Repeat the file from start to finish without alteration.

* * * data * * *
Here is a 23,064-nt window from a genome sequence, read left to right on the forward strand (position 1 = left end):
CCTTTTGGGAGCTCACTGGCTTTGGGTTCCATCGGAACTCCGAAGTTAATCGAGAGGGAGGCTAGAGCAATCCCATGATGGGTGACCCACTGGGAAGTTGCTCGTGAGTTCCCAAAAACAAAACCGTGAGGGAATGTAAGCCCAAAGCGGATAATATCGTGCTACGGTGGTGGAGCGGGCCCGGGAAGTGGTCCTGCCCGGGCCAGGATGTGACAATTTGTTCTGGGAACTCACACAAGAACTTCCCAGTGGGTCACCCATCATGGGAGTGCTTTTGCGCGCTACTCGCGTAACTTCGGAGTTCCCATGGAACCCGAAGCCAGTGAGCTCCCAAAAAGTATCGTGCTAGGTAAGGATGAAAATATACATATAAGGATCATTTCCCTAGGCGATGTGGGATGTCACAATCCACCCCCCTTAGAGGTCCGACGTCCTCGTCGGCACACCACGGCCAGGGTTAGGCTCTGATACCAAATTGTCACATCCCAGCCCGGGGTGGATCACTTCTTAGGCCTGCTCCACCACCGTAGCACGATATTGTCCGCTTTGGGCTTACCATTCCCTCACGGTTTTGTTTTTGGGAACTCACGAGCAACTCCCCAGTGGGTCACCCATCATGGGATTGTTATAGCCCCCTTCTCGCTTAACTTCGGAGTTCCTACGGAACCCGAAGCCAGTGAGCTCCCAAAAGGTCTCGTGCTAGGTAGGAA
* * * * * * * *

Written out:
Here is a 23,064-nt window from a genome sequence, read left to right on the forward strand (position 1 = left end):
CCTTTTGGGAGCTCACTGGCTTTGGGTTCCATCGGAACTCCGAAGTTAATCGAGAGGGAGGCTAGAGCAATCCCATGATGGGTGACCCACTGGGAAGTTGCTCGTGAGTTCCCAAAAACAAAACCGTGAGGGAATGTAAGCCCAAAGCGGATAATATCGTGCTACGGTGGTGGAGCGGGCCCGGGAAGTGGTCCTGCCCGGGCCAGGATGTGACAATTTGTTCTGGGAACTCACACAAGAACTTCCCAGTGGGTCACCCATCATGGGAGTGCTTTTGCGCGCTACTCGCGTAACTTCGGAGTTCCCATGGAACCCGAAGCCAGTGAGCTCCCAAAAAGTATCGTGCTAGGTAAGGATGAAAATATACATATAAGGATCATTTCCCTAGGCGATGTGGGATGTCACAATCCACCCCCCTTAGAGGTCCGACGTCCTCGTCGGCACACCACGGCCAGGGTTAGGCTCTGATACCAAATTGTCACATCCCAGCCCGGGGTGGATCACTTCTTAGGCCTGCTCCACCACCGTAGCACGATATTGTCCGCTTTGGGCTTACCATTCCCTCACGGTTTTGTTTTTGGGAACTCACGAGCAACTCCCCAGTGGGTCACCCATCATGGGATTGTTATAGCCCCCTTCTCGCTTAACTTCGGAGTTCCTACGGAACCCGAAGCCAGTGAGCTCCCAAAAGGTCTCGTGCTAGGTAGGAA